Dwarf Gourami

dwarf gourami

The dwarf gourami (Colisa lalia) is from India and belongs to the family Belontiidae. It possesses a labyrinth organ that allows it to breath atmospheric oxygen. The labyrinth organ evolved in species that frequently found themselves in low oxygenated water. You will frequently see dwarf gouramis come to the surface for gulps of air. The males also use the labyrinth organ for bubblenest building prior to spawning.

Gouramis have been selectively bred and now there are several color variations available, red, blue, neon, and rainbow. The most frequently encountered dwarf gourami is blue.

Dwarf gouramis are smaller than other gouramis as their name suggests. They reach a size of about 2 inches in length or about 5 cm. They are peaceful fish that can be kept in a community tank with other nonaggressive species. It is best to keep them in pairs (or even several pairs). They enjoy a planted aquarium with soft, slightly acidic water (pH about 6.8), and a water temperature of between 77-82 degrees Fahrenheit or 25-28 degrees Celsius.

blue dwarf gouramis

They will eat flakes, frozen, freeze-dried, and live foods.

Spawning and Fry

They are egglaying fish and will breed in the aquarium. Dwarf gouramis are easy to sex because the male is much more colorful than the female. As mentioned earlier, they are happiest when kept in pairs, and so you should already have a male and female in your tank. Unfortunately, I have found that it is very hard to find female dwarf gouramis. This is probably because they are less colorful than the males and so the demand for them isn't as high. Recently I went to 3 different pet stores looking for females and found none. I ended up ordering two females online from Aquariumfish.net, which was the only place I could find females. They had plenty of them available in all different varieties.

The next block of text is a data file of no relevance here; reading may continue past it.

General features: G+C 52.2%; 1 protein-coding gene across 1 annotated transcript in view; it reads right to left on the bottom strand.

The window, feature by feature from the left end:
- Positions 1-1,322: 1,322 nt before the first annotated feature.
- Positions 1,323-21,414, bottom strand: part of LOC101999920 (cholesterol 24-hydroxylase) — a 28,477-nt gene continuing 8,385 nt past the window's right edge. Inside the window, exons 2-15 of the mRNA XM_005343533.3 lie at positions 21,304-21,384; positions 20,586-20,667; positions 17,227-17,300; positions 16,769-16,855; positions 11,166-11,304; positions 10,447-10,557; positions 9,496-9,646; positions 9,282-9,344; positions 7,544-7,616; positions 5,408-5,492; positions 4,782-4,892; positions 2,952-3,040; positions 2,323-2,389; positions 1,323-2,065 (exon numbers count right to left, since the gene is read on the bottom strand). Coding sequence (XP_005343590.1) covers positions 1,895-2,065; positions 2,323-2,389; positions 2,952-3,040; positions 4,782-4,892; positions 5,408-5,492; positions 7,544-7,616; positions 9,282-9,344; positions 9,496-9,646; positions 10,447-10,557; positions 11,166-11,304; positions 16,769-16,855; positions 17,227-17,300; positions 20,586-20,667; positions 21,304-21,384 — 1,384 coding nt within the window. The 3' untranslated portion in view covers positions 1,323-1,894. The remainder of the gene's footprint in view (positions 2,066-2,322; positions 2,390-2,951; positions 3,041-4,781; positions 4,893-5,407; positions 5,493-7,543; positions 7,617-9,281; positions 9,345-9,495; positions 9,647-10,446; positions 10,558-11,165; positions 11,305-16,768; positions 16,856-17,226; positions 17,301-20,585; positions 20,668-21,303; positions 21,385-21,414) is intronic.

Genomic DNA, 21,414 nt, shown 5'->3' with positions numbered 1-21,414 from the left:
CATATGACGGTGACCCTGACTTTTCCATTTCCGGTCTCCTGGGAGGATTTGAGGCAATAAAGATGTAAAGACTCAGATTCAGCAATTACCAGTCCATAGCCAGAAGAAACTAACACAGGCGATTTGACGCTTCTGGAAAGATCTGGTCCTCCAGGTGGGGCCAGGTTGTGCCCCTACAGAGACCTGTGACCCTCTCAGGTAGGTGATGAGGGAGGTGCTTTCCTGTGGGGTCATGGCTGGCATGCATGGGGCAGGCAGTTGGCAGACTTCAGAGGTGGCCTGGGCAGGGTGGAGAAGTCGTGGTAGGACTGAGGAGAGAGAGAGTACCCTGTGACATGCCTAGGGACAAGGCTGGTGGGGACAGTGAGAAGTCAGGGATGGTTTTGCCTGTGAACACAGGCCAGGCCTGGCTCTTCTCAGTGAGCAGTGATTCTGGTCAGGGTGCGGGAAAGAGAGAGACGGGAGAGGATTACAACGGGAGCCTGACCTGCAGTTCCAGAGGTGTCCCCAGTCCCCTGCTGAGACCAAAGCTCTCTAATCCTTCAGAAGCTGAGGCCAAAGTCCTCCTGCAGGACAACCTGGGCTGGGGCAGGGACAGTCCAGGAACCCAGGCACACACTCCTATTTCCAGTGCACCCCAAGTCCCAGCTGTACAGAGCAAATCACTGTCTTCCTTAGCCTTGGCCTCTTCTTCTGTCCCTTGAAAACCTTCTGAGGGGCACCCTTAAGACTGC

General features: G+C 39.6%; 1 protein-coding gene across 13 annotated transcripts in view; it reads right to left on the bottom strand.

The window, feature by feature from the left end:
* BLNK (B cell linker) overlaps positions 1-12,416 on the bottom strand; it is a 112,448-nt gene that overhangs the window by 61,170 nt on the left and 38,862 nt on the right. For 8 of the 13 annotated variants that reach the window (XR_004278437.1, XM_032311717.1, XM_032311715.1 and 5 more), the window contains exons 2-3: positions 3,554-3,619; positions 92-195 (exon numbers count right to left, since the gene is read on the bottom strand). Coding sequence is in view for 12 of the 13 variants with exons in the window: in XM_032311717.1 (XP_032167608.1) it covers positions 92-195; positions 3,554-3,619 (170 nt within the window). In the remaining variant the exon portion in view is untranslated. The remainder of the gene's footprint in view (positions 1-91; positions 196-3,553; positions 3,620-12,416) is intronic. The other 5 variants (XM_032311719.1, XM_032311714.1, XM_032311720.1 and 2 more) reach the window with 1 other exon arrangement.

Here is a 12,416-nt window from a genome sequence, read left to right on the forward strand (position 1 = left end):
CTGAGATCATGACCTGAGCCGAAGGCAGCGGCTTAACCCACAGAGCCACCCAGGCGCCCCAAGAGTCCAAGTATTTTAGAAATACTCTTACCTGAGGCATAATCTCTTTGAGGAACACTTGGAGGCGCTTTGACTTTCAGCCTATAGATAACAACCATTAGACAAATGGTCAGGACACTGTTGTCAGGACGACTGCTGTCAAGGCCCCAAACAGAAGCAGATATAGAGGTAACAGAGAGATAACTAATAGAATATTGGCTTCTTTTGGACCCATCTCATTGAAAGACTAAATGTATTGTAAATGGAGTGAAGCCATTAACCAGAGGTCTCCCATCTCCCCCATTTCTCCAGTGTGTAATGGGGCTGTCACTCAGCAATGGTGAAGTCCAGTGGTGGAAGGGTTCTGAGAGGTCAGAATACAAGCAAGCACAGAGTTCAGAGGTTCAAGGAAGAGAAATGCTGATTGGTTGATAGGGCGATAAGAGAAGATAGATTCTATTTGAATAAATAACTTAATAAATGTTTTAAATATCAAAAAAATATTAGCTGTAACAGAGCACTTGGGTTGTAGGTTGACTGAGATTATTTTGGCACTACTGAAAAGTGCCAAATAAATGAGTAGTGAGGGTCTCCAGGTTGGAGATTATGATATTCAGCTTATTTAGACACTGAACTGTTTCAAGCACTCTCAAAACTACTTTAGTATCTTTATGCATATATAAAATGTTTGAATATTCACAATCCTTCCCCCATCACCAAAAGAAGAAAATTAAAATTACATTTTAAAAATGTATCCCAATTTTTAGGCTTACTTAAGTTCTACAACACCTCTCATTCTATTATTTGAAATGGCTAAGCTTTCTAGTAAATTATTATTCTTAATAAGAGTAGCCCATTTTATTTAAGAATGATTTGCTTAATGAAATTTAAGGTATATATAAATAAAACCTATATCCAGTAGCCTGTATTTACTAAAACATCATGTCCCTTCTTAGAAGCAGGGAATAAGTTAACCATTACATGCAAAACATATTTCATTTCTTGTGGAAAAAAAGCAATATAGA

If you are lucky enough to have obtained a male and female and they are ready to spawn you should place the pair into a breeding tank. They are most likely to spawn in slow moving or still water. Sometimes the filter will agitate the water too much and gouramis won't spawn. Years ago the electricity went out for a short time and a few days later I had baby gouramis in a community tank. I believe this was due to the filter being turned off and therefore there was less water movement.

Prior to spawning the male builds a bubblenest at the surface of the aquarium, often incorporating plants into the nest. It is important to have floating plants in your aquarium for this species. After the bubblenest is complete, spawning should take place.

After spawning is over, which may take several hours, remove the female, but leave the male with the eggs. He will guard the eggs in the bubblenest, which will hatch about 24-48 hours later.

When the fry become free swimming in about 2-3 days remove the male or he may eat them. When the fry are free-swimming they should be fed liquid fry food for egg laying fish, infusoria, rotifers, and when they are little older and can eat them, newly hatched brine shrimp.

The dwarf gourami sometimes spawns with other species of Colisa, such as the thick-lipped gourami and the banded gourami, however, the resulting fry are sterile.